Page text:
Turkey’s main opposition Republican People’s Party has sought an image change ahead of the June 7 general election. The move comes after suffering successive defeats at the hands of the Islamist-rooted AK Party, which has portrayed it as hostile to religion. Dorian Jones reports from the western city of Izmir.
Video

Video Turkey's Main Opposition Party Hopes for Election Breakthrough

Turkey’s main opposition Republican People’s Party has sought an image change ahead of the June 7 general election. The move comes after suffering successive defeats at the hands of the Islamist-rooted AK Party, which has portrayed it as hostile to religion. Dorian Jones reports from the western city of Izmir.
Video

Video Europe Follows US Lead in Tackling ‘Conflict Minerals’

Metals mined from conflict zones in places like the Democratic Republic of Congo are often sold by warlords to buy weapons. This week European lawmakers voted to force manufacturers to prove that their supply chains are not inadvertently fueling conflicts and human rights abuses. Henry Ridgwell reports from London.
Video

Video Class Tackles Questions of Race, Discrimination

Unrest in some U.S. cities is more than just a trending news item at Ladue Middle School in St. Louis, Missouri. As VOA’s Kane Farabaugh reports, it’s a focus of a multicultural studies class engaging students in wide-ranging discussions about racial tensions and police aggression.
Video

Video Mind-Controlled Prosthetics Are Getting Closer

Scientists and engineers are making substantial advances towards the ultimate goal in prosthetics – creation of limbs that can be controlled by the wearer’s mind. Thanks to sophisticated sensors capable of picking up the brain’s signals, an amputee in Iceland is literally bringing us one step closer to that goal. VOA’s George Putic reports.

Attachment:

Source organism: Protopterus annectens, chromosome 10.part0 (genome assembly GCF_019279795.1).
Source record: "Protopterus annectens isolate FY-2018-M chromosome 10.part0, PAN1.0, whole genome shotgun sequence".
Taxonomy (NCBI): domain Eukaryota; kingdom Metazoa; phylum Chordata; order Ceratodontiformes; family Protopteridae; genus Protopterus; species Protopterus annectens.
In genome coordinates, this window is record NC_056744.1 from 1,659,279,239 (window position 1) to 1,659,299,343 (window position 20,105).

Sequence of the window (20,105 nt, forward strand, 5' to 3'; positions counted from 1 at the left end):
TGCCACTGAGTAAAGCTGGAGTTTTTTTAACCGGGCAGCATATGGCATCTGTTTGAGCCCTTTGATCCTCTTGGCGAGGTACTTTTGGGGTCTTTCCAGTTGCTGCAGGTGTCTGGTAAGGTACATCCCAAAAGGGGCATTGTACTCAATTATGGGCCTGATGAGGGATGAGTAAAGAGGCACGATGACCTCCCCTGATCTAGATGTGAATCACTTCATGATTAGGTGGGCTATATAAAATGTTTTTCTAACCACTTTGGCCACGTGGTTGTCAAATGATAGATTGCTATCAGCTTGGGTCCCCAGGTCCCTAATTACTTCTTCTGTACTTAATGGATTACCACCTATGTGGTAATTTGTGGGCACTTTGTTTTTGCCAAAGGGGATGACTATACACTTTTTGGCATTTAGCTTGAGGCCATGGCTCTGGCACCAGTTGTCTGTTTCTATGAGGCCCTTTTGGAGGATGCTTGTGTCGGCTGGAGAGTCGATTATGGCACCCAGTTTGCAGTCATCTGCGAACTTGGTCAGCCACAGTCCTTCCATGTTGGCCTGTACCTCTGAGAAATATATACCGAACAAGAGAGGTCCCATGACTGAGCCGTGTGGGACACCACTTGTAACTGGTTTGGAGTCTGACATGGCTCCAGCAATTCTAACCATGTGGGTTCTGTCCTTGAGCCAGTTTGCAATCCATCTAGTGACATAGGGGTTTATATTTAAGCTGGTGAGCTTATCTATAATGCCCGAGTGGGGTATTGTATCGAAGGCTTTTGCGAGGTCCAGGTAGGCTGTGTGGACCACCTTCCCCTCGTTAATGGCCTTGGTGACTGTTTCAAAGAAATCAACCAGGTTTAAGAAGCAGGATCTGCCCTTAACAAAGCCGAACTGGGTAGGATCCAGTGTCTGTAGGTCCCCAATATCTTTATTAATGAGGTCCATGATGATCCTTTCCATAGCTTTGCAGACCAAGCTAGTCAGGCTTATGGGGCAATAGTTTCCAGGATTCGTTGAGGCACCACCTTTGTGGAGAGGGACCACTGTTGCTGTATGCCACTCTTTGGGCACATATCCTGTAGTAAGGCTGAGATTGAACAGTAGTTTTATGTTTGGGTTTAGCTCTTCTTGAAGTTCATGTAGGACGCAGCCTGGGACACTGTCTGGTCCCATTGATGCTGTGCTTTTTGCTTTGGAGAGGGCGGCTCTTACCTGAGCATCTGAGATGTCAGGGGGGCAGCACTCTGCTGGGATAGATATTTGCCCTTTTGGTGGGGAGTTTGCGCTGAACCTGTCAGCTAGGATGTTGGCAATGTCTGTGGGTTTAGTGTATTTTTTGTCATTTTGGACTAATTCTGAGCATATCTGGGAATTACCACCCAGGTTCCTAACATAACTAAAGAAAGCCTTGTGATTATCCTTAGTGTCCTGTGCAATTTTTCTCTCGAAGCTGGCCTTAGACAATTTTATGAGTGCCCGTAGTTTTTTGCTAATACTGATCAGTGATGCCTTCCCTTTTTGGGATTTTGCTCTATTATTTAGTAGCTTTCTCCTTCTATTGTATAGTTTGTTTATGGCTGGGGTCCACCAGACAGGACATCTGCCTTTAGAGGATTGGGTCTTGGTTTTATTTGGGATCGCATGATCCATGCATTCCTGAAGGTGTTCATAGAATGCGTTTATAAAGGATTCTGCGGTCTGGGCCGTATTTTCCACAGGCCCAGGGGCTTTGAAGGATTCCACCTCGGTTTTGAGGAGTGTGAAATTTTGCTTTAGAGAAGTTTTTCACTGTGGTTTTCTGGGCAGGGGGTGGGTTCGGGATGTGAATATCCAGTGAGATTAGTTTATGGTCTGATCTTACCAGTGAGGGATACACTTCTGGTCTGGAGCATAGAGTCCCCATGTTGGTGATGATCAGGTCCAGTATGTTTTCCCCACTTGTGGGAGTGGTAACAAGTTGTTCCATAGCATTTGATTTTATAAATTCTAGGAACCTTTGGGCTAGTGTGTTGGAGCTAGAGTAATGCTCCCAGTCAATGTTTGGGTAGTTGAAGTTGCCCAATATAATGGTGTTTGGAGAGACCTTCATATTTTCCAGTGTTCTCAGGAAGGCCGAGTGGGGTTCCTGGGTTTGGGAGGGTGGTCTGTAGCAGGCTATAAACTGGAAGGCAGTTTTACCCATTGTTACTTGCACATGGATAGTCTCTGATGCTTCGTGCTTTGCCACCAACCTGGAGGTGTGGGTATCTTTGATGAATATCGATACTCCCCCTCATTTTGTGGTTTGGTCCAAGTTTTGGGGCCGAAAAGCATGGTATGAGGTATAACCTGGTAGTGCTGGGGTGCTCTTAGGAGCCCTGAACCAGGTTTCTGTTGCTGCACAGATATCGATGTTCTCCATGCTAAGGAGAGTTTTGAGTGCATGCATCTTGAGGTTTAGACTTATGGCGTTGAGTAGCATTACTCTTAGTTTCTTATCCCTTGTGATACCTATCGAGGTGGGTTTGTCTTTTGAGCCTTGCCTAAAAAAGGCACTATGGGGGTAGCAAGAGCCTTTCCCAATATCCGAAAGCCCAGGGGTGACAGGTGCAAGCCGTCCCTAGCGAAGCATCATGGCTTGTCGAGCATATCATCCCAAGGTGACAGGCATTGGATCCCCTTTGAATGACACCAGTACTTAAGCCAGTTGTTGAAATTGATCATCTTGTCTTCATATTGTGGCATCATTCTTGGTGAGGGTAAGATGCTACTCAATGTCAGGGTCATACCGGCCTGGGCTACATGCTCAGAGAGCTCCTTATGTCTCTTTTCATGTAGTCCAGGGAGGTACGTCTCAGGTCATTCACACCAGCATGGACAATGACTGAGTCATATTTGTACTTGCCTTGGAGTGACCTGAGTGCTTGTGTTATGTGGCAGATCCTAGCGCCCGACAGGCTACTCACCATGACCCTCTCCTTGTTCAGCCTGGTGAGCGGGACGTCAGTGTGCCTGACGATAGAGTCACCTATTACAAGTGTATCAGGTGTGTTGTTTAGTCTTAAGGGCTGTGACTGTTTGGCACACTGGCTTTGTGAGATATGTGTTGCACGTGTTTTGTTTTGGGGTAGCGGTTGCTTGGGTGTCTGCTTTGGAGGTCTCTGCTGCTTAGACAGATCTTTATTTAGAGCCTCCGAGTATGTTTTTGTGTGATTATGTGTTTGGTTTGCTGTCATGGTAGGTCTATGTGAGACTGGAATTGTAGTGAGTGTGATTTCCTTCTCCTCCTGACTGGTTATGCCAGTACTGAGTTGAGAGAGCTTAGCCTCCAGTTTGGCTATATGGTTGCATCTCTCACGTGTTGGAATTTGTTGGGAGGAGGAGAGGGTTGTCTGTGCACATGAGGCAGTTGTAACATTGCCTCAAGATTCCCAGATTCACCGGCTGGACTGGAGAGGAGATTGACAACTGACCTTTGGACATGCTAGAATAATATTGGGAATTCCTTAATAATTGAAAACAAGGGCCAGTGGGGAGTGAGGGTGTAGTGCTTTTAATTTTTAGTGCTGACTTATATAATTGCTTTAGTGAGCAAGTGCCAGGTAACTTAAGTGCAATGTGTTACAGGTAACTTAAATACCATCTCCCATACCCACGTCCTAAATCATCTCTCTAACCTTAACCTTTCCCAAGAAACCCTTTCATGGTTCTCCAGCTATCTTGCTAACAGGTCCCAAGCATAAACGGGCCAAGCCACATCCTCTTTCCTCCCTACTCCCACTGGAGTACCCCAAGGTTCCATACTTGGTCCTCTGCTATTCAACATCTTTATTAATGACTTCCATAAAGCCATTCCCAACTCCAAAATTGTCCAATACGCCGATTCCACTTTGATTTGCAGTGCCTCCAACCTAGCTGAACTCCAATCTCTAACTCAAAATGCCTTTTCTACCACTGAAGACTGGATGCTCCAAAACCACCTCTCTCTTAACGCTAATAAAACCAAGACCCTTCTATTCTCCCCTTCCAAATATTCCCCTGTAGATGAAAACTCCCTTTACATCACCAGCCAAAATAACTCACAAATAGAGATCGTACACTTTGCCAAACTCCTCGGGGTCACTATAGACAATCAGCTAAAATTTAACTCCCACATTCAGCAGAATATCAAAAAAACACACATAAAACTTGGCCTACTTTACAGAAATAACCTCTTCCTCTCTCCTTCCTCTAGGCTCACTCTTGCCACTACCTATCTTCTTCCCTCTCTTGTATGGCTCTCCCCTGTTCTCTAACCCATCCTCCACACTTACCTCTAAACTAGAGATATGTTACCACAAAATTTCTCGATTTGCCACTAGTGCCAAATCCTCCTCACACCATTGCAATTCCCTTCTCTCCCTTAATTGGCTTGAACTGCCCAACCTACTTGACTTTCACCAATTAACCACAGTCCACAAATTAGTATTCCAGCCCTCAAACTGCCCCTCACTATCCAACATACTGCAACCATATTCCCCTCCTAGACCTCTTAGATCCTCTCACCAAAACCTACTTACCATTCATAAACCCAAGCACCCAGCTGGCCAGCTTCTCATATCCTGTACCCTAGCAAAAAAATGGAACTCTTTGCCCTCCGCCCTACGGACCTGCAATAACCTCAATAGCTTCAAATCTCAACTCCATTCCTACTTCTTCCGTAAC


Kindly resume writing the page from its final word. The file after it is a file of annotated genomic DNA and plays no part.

Video

Video Afghan Economy Sinks As Foreign Troops Depart

As international troops prepare to leave Afghanistan, and many foreign aid groups follow, Afghans are grappling with how the exodus will affect the country's fragile economy. Ayesha Tanzeem reports from the Afghan capital, Kabul.
Video

Video Poverty, Ignorance Force Underage Girls Into Marriage

The recent marriage of a 17-year old Chechen girl to a local police chief who was 30 years older and already had a wife caused an outcry in Russia and beyond. The bride was reportedly forced to marry and her parents were intimidated into giving their consent. The union spotlighted yet again the plight of many underage girls in developing countries. Zlatica Hoke reports poverty, ignorance and fear are behind the practice, especially in Asia and Africa.
Video

Video South Korea Marks Gwangju Uprising Anniversary

South Korea this week marked the 35th anniversary of a protest that turned deadly. The Gwangju Uprising is credited with starting the country’s democratic revolution after it was violently quelled by South Korea’s former military rulers. But as Jason Strother reports, some observers worry that democracy has recently been eroded.
Video

Video California’s Water System Not Created To Handle Current Drought

The drought in California is moving into its fourth year. While the state's governor is mandating a reduction in urban water use, most of the water used in California is for agriculture. But both city dwellers and farmers are feeling the impact of the drought. Some experts say the state’s water system was not created to handle long periods of drought. Elizabeth Lee reports from Ventura County, an agricultural region just northwest of Los Angeles.
Video

Video How to Clone a Mammoth: The Science of De-Extinction

An international team of scientists has sequenced the complete genome of the woolly mammoth. Led by the Swedish Museum of Natural History in Stockholm, the work opens the door to recreate the huge herbivore, which last roamed the Earth 4,000 years ago. VOA’s Rosanne Skirble considers the science of de-extinction and its place on the planet
Video

Video Blind Boy Defines His Life with Music

Cole Moran was born blind. He also has cognitive delays and other birth defects. He has to learn everything by ear. Nevertheless, the 12-year-old has had an insatiable love for music since he was born. VOA’s June Soh introduces us to the young phenomenal harmonica player.

VOA Blogs